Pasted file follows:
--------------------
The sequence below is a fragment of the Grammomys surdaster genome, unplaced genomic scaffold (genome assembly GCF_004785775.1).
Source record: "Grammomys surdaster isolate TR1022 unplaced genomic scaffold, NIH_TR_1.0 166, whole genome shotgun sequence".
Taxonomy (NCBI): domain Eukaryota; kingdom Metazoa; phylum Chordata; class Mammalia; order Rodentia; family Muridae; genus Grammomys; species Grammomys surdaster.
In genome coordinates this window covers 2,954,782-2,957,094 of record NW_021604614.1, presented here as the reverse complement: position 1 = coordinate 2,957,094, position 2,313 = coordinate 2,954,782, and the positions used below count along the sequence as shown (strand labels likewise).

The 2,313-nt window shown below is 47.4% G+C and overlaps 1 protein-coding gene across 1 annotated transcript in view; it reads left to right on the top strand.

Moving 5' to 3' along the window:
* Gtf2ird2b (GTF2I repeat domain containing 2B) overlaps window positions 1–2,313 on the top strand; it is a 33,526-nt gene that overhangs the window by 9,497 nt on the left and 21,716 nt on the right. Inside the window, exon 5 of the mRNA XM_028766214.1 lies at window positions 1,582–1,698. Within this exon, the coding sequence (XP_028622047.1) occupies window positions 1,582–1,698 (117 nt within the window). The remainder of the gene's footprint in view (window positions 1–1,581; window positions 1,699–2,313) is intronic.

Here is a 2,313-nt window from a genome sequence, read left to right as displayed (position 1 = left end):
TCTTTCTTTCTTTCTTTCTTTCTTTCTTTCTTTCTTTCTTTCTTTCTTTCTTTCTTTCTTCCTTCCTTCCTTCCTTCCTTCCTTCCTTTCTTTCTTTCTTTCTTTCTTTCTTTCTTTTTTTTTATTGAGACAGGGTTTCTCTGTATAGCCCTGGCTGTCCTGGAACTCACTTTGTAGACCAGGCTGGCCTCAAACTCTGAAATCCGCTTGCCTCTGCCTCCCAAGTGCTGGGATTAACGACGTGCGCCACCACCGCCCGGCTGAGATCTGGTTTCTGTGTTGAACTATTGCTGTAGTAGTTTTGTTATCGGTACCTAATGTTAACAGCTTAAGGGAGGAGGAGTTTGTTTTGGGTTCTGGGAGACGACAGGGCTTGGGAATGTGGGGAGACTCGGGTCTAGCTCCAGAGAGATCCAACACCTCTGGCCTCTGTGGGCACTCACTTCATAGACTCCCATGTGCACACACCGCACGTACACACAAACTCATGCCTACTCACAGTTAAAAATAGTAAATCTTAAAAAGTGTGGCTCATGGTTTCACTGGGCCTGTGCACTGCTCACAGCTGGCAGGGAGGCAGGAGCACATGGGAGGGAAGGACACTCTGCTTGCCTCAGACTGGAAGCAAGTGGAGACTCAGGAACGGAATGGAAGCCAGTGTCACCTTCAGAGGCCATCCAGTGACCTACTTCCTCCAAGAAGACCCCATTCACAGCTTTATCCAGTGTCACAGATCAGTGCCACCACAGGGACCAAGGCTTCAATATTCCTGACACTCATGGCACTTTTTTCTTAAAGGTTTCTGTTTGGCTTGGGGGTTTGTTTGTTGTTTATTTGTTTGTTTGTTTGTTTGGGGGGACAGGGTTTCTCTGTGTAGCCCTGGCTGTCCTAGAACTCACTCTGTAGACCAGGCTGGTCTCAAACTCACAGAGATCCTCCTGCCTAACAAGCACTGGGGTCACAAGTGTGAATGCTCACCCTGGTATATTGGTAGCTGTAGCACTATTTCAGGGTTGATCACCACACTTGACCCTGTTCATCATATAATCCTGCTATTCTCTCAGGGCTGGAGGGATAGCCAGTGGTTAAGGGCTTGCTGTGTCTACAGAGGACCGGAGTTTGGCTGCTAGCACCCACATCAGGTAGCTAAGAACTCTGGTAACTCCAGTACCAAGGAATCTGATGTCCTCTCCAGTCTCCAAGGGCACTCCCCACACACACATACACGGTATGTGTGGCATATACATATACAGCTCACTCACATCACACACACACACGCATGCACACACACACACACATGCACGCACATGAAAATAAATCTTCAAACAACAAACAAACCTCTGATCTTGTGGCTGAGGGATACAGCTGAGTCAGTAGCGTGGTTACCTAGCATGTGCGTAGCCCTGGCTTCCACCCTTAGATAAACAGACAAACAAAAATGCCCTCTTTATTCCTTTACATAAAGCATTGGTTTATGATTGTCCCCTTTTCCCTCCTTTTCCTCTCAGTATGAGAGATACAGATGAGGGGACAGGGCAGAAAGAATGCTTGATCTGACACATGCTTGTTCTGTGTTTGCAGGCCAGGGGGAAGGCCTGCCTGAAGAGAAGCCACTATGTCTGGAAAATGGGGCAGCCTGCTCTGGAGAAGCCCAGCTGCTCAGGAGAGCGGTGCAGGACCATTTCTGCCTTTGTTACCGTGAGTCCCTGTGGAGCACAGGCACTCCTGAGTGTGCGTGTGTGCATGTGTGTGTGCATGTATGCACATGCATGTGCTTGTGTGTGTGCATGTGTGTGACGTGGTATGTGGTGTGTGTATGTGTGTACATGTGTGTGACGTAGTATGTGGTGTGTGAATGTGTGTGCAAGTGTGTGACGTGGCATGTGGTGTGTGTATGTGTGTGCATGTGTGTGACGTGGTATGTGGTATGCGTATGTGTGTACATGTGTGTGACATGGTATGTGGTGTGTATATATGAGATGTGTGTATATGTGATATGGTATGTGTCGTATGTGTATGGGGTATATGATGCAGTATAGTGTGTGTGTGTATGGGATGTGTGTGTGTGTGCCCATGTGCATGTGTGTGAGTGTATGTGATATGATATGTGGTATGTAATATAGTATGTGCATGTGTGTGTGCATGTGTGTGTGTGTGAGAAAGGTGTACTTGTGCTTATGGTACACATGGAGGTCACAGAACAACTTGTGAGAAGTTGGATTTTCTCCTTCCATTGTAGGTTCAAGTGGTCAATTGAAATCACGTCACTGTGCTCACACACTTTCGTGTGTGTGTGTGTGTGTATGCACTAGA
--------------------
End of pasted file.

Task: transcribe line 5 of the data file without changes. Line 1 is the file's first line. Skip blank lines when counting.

The 2,313-nt window shown below is 47.4% G+C and overlaps 1 protein-coding gene across 1 annotated transcript in view; it reads left to right on the top strand.